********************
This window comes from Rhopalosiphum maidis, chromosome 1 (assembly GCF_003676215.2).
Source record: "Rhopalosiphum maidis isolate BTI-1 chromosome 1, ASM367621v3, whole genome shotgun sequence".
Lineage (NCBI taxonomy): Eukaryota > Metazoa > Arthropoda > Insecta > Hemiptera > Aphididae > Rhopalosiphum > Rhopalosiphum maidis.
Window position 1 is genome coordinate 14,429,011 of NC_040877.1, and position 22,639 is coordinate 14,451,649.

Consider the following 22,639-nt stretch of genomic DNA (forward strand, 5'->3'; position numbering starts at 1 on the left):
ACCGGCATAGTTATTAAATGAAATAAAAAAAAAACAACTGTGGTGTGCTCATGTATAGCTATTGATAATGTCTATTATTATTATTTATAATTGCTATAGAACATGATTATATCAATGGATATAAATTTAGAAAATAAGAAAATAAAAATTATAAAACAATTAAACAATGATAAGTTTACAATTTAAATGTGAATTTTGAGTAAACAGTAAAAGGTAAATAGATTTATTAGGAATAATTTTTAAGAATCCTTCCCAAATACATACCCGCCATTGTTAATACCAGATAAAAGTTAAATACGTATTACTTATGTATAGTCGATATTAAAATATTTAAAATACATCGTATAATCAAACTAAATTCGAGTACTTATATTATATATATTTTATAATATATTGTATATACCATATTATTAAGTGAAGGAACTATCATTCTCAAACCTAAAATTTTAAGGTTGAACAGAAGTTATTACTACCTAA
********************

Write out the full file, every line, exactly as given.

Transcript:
This window comes from Rhopalosiphum maidis, chromosome 1 (assembly GCF_003676215.2).
Source record: "Rhopalosiphum maidis isolate BTI-1 chromosome 1, ASM367621v3, whole genome shotgun sequence".
Lineage (NCBI taxonomy): Eukaryota > Metazoa > Arthropoda > Insecta > Hemiptera > Aphididae > Rhopalosiphum > Rhopalosiphum maidis.
Window position 1 is genome coordinate 14,429,011 of NC_040877.1, and position 22,639 is coordinate 14,451,649.

Consider the following 22,639-nt stretch of genomic DNA (forward strand, 5'->3'; position numbering starts at 1 on the left):
ACCGGCATAGTTATTAAATGAAATAAAAAAAAAACAACTGTGGTGTGCTCATGTATAGCTATTGATAATGTCTATTATTATTATTTATAATTGCTATAGAACATGATTATATCAATGGATATAAATTTAGAAAATAAGAAAATAAAAATTATAAAACAATTAAACAATGATAAGTTTACAATTTAAATGTGAATTTTGAGTAAACAGTAAAAGGTAAATAGATTTATTAGGAATAATTTTTAAGAATCCTTCCCAAATACATACCCGCCATTGTTAATACCAGATAAAAGTTAAATACGTATTACTTATGTATAGTCGATATTAAAATATTTAAAATACATCGTATAATCAAACTAAATTCGAGTACTTATATTATATATATTTTATAATATATTGTATATACCATATTATTAAGTGAAGGAACTATCATTCTCAAACCTAAAATTTTAAGGTTGAACAGAAGTTATTACTACCTAA